SOA, BPM and Model-driven Development: Creating the Perfect IT Storm

BPM is both a management discipline and a technology platform; modeling complements -- and is a critical aspect of -- a larger BPM strategy.

As more companies look to the power of service oriented architecture (SOA) to drive business results, they’re realizing the value of modeling as one of the most critical steps to SOA success. Modeling helps ensure processes are directly aligned with strategy and goals.

The real pay-off occurs when modeled and improved processes are simulated to validate alignment before they are implemented. Modeling helps organizations fully visualize, comprehend, and document business processes to close the gap between an organization’s lines of business and IT’s understanding of the business drivers. Given that a business process is a defined set of activities leading to specific results, modeling provides the added assurance that best practices are well documented and communicated throughout the organization before deployment.

For example, business analysts can use modeling to define alternative scenarios, resource allocation options, branching assumptions at decision points in the flow, and other parameters, and determine which alternative results in the lowest cost, fastest average cycle time, lowest percentage of service level agreement violations, or other optimal business outcomes. In addition, this simulation can reveal bottlenecks in the process, allowing analysis of new alternative scenarios—resulting in significant time and cost savings before implementation.

Additional benefits of modeling include:

  • Clarity: Through a visibly mapped approach, organizations can optimize those business processes that drive maximum ROI and competitive differentiation.

  • Productivity: Once proven best practices have been modeled and documented, they can be made available for reuse throughout the organization, resulting in accelerated productivity.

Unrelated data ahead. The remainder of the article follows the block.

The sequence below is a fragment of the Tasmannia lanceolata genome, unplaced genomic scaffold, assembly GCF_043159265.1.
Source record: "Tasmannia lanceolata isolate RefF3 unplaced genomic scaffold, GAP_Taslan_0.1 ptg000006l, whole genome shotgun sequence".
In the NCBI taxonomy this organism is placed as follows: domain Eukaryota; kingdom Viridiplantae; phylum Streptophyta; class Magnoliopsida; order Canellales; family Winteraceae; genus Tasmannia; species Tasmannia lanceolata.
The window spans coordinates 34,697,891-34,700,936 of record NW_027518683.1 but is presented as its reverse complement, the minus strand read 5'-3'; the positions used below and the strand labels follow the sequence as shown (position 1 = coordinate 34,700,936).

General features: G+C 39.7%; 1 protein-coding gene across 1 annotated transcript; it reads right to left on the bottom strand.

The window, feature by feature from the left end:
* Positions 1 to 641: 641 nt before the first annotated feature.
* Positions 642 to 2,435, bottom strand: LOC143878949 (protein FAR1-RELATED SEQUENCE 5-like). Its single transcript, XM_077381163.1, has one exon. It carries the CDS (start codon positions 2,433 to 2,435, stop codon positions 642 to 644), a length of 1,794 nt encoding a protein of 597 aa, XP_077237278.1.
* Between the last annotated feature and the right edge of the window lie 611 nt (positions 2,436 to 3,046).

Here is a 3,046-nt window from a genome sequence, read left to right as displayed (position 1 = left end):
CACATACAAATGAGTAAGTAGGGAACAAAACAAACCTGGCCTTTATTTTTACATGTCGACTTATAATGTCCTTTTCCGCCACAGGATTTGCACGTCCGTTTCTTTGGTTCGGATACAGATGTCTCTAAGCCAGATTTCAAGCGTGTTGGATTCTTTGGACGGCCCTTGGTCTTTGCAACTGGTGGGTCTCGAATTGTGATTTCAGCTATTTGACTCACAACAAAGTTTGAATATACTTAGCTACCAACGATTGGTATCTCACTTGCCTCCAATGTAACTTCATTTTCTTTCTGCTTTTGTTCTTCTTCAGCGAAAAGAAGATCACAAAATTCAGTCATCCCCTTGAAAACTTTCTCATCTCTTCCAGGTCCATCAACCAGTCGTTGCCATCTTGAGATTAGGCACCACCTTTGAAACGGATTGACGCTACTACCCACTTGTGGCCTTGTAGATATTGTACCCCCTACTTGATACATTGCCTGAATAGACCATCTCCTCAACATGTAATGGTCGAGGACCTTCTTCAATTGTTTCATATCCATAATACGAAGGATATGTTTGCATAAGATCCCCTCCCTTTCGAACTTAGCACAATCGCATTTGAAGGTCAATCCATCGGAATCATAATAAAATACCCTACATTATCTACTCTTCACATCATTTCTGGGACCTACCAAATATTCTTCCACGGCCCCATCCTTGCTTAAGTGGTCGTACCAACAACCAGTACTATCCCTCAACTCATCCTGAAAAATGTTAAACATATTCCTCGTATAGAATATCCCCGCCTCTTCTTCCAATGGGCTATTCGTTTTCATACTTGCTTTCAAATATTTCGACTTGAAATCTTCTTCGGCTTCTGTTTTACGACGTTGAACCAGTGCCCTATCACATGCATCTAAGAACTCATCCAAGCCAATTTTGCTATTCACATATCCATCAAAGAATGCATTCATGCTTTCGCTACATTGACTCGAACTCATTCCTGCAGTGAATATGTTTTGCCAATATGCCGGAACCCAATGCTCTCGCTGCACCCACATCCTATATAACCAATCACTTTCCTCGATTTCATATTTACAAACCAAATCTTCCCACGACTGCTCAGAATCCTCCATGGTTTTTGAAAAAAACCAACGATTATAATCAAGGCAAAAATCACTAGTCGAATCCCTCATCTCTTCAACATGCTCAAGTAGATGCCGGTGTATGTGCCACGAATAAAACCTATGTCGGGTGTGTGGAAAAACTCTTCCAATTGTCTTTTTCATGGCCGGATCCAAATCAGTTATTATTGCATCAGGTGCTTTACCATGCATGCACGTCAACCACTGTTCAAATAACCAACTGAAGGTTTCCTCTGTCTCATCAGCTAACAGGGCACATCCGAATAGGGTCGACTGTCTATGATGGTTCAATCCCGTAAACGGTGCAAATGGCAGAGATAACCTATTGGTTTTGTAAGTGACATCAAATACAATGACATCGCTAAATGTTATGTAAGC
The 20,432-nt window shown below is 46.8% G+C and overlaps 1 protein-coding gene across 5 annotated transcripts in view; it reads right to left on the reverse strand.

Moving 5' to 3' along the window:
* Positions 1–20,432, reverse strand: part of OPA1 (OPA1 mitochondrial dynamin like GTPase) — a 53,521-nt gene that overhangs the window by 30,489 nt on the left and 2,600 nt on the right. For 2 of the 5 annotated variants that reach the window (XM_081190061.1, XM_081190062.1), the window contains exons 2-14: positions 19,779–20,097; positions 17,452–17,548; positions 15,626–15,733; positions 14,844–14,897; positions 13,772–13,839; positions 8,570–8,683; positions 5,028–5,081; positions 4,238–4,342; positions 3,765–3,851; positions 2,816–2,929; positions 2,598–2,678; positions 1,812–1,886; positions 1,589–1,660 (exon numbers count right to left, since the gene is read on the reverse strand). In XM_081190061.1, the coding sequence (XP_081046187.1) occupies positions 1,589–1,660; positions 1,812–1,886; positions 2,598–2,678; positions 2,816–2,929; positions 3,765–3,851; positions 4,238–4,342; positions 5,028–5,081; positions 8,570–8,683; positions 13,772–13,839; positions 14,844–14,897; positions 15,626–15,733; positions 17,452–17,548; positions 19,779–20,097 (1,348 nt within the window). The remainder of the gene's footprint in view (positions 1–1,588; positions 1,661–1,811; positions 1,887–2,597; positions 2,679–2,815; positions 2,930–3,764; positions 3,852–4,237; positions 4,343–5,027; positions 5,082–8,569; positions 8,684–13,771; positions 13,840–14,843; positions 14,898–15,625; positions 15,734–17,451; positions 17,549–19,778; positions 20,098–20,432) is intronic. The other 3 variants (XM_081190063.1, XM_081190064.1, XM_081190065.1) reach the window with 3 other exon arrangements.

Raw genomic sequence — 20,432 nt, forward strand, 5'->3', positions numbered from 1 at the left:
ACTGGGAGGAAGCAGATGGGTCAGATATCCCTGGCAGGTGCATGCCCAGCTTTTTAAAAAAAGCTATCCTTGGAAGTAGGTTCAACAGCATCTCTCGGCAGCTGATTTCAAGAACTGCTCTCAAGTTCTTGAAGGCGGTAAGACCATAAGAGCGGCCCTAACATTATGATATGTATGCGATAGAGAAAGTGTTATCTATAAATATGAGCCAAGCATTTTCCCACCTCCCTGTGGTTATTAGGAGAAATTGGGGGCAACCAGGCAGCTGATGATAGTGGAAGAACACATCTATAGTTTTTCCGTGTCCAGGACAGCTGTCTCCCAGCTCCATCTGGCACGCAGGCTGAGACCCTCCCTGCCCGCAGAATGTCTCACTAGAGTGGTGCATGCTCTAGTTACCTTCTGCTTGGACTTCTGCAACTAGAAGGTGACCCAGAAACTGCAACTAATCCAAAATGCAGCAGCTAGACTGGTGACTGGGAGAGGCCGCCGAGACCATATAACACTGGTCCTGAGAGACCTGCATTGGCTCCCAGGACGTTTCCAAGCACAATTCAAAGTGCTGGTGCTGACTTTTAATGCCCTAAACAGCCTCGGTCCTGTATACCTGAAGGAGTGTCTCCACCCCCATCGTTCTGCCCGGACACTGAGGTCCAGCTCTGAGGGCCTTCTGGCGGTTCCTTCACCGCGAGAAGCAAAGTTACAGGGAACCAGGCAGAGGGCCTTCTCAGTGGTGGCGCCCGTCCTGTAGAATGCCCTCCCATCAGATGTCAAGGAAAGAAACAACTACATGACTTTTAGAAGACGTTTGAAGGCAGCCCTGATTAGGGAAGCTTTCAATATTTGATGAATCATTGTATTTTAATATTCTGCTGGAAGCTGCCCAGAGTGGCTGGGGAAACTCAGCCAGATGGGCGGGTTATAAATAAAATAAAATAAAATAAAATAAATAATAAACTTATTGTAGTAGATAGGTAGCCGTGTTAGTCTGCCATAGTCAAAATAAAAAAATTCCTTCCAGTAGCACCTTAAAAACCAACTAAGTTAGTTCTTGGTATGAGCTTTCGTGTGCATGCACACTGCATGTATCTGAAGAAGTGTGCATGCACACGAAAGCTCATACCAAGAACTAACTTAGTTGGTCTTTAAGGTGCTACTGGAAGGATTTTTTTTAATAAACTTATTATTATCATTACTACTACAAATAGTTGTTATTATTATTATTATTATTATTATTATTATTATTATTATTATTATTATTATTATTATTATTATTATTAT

• Responsiveness: Business process modeling allows organizations to quickly modify applications to immediately respond to market changes or competitive threats.

  • Business Flexibility: Modeling provides the business user with the tools to modify and simulate business processes and predict how a new business process will affect the business.

  • Measurable Metrics: Modeling allows business analysts to define concrete performance metrics, aligned with strategic business goals, and link them to specific process activities and parameters. Those metrics can relate to revenue, margin, costs, timeliness, throughput, productivity, customer satisfaction, etc.

  • Tighter Integration of IT with Business Goals: Modeling permits business analysts to perform the precise modeling of processes based on resources, roles, organization, information, and business metric perspectives. Integration also enables business analysts to perform simulation studies of process models under various conditions to assess process performance, generate performance statistics, and conduct what-if analysis. Further, business analysts can perform break-even, internal rate of return, and other project justification analyses.

Clearly, modeling is a critical first step in the creation of an SOA because it helps both IT and business leaders gain a better understanding of the impact of their roles on their organization and the value their collaborative efforts will deliver through the SOA. It also enables IT and business leaders to fully understand the impact of streamlining business processes and test scenarios before additional time and resources are allocated to the SOA deployment.